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Are plant-based meat alternatives a healthy diet option?

Your Questions — 15 minutes

Are plant-based meat alternatives a healthy diet option?

Biron Team
Biron Team

Diets with a significant proportion of red meat, particularly processed meat, have been shown to have a wide variety of health consequences. The risks of saturated fat in particular have been well documented by many studies. [1] Beyond this, significant concerns have arisen about the environmental impact of eating meat products.

In recent years, the market for alternatives to meat has been shaken up radically by the introduction of a new generation of products. Plant-based meat alternatives (PBMAs) — such as Impossible Foods and the Beyond Burger from Beyond Meat — are designed to mimic the experience of consuming meat as closely as possible on both a sensory and nutritional level. These are now widely available in restaurants and supermarkets, and becoming an unremarkable addition to our everyday lives.

But plant-based does not necessarily mean healthier! When you compare ingredient by ingredient, and the specifics of nutritional make-up, the real story of PBMAs is surprising.

As Biron’s dietitian Catherine Drouin-Audet puts it, there are many highly transformed and processed ingredients at work. “These are not patties made from healthy and whole ingredients such as beans, vegetables, and whole grains.” she says. “When you look at both the nutritional facts and the ingredient list, it’s hard to say they’re actually a healthier choice.”

What are fake meat products really?

These new PBMAs are fundamentally different from previous options such as traditional veggie burgers based on legumes and plant components. Unlike their more straightforward predecessors, their protein content is specifically designed to compete with beef and poultry “gram for gram”, according to Emily Gelsomin, writing for the Harvard Health Blog: "Both the Impossible Burger and Beyond Burger have comparable amounts, the former deriving protein mainly from soy and the later from peas and mung beans." [2]

The big difference in the market is that meat eaters seem to really like these alternatives. A burger tastes like a burger, according to the consumer research, and many of their consumers are in fact meat eaters looking for better alternatives. [3]

In 2018, the US Food and Drug Administration expressed concern over Impossible Foods’ use of the iron-containing ingredient heme from soy plants, which provides the meat-like flavour [4], but later gave approval. There have been criticisms from consumer interest groups about the safety and health impacts of some of the ingredients, such as heme, and also of processing techniques [5]. As these products are new, there are no studies yet available on long-term effects.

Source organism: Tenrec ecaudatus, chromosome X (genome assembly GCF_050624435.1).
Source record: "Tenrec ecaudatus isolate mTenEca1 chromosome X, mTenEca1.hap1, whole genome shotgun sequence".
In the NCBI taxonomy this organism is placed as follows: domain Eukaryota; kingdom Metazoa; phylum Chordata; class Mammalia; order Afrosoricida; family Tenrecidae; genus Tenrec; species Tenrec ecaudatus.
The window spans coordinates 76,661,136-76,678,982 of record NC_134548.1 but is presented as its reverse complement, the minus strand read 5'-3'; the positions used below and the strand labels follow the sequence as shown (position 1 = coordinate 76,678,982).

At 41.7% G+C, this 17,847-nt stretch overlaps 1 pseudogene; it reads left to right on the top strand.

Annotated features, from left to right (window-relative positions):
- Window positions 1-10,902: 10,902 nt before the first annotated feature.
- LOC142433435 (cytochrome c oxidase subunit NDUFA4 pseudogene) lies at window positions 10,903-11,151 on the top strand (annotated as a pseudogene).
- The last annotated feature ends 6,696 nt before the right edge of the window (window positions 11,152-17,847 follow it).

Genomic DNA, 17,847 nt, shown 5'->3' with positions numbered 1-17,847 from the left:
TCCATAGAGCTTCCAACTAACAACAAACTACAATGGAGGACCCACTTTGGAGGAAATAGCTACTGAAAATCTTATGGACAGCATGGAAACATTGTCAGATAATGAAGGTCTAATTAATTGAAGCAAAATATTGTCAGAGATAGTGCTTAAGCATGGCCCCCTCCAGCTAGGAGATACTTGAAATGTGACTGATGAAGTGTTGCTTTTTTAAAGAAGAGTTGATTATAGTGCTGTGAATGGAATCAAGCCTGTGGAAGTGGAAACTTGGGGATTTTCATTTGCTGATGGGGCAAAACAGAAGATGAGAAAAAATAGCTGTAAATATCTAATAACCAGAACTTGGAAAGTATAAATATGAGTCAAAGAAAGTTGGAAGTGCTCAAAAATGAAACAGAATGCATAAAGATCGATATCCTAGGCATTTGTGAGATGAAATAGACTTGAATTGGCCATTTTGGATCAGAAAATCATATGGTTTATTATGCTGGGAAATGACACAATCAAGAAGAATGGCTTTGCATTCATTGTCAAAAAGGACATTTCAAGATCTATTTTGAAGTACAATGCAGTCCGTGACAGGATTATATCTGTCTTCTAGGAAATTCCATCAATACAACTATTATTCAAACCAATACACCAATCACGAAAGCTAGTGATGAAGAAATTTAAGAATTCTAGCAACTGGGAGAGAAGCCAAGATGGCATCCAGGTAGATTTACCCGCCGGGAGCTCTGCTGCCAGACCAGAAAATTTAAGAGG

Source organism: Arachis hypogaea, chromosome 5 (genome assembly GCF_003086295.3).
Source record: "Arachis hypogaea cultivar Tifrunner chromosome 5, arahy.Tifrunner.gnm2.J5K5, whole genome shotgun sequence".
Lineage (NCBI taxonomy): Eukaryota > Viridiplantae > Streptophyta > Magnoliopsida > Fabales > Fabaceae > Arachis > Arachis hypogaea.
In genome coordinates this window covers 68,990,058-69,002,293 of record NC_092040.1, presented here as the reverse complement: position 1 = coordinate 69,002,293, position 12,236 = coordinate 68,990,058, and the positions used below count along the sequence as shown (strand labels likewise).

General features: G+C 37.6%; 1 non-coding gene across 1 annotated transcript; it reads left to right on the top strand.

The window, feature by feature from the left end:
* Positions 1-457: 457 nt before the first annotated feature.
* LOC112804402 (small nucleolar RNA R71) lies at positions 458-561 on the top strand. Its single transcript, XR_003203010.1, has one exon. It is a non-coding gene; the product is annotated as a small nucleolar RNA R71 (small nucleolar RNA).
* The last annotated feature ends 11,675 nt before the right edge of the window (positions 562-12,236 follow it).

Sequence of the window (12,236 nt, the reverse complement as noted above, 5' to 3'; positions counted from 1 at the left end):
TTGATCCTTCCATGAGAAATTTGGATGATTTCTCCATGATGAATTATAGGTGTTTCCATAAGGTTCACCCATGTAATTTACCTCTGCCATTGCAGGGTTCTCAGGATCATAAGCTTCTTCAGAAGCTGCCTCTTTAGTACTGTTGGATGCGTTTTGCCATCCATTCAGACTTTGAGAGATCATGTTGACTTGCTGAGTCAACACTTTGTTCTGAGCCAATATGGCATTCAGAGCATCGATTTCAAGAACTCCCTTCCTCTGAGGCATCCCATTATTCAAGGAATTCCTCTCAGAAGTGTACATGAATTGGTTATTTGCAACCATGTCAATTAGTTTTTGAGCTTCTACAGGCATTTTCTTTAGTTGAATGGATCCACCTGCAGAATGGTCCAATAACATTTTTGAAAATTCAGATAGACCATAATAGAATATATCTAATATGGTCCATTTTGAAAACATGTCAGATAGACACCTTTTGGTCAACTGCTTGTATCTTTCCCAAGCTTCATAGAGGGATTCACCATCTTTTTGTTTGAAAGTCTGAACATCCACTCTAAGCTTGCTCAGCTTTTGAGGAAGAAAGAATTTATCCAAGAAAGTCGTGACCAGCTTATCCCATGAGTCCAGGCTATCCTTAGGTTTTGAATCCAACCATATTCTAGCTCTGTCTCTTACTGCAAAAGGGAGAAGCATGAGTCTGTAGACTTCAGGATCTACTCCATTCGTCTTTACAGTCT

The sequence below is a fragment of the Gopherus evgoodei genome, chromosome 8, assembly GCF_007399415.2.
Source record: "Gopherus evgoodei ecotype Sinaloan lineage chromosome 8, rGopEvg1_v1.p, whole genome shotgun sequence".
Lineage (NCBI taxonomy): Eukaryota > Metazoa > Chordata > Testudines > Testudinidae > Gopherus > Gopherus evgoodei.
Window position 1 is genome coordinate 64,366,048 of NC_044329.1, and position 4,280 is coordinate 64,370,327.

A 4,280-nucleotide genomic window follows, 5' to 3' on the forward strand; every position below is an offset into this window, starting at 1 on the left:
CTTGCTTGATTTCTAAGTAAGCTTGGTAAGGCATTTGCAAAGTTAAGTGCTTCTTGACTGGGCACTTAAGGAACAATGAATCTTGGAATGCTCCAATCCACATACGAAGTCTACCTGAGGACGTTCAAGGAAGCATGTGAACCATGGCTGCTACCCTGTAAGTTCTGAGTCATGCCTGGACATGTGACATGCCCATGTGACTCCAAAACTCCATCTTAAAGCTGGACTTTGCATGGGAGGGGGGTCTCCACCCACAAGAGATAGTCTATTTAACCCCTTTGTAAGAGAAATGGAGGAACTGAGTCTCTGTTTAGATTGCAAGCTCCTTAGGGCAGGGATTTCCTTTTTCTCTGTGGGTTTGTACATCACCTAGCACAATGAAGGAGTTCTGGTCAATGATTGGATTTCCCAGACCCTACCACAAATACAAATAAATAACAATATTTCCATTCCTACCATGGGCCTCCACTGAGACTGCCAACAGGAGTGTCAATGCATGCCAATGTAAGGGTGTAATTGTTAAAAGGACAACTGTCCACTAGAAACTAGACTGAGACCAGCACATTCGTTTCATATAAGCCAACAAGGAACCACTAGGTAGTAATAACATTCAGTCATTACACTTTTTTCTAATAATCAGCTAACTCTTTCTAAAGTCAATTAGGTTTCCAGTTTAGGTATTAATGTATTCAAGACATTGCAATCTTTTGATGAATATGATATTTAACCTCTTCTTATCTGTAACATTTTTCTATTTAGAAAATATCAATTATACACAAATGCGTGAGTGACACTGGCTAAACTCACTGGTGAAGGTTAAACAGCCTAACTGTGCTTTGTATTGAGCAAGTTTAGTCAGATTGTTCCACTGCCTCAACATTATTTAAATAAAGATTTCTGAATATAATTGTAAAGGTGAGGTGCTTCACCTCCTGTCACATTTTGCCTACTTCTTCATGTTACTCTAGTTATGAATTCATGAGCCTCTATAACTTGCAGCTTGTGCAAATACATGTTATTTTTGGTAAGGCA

When you put the ingredients side by side, and throw a couple of old-school veggie patties into the mix, the differences might seem stark.

Here are the first 10 ingredients listed in order of importance for some popular varieties (for full and updated ingredient lists, follow the links to product websites):

Traditional Beef PBMAs PBMAs PBMAs Veggie Patties Veggie Patties
Commercial beef patty Beyond Burger, Retail Beyond Burger, food service) Impossible Foods burger Gardein Chipotle Black Bean Burger Dr Praeger’s Heirloom Bean Veggie Burgers
Beef Water, Pea Protein, Expeller-Pressed Canola Oil, Refined Coconut Oil, Rice Protein, Natural Flavors, Cocoa Butter, Mung Bean Protein, Methylcellulose, Potato Starch Water, Pea Protein Isolate, Expeller-Pressed Canola Oil, Refined Coconut Oil, Rice Protein, Natural Flavors, Mung Bean Protein, Methylcellulose, Potato Starch Water, Soy Protein Concentrate, Coconut Oil, Sunflower Oil, Natural Flavors, Potato Protein, Methylcellulose, Yeast Extract, Cultured Dextrose, Modified Food Starch Water, Cooked Black Beans, Expeller Pressed Canola Oil, Cooked Brown Rice, Roasted Yellow Corn, Onion, Tomato Paste, Soy Protein Concentrate, Roasted Red and Green Bell Peppers, Organic Cane Sugar, Potato Starch Cooked Bean Mix, Cremini Mushrooms, Tomatoes, Cooked Brown Rice, Expeller Pressed Canola Oil, Potato Flakes, Carrots, Celery, Onions, Kale

Read more: Our best apps for counting your calories and improving your digestive health

Are these products healthier?

The mission to make PBMAs as close to the meat experience as possible means they are high in fats and saturated fat: a quarter-pound retail Beyond Burger contains 6 grams of saturated fat and 250 calories, versus an equivalent beef patty with 7 grams of saturated fat and 280 calories.

Traditional Beef Traditional Beef PBMAs PBMAs PBMAs Veggie Patties Veggie Patties
Ground beef, medium Commercial beef patty Beyond Burger, Retail) Beyond Burger, Food Service Impossible Foods burger BGardein Chipotle Black Bean Burger Dr Praeger's Heirloom Bean Veggie Burgers
Size (g) 113 113 113 113 113 85 71
Energy (kcal) 314 280 250 280 240 140 130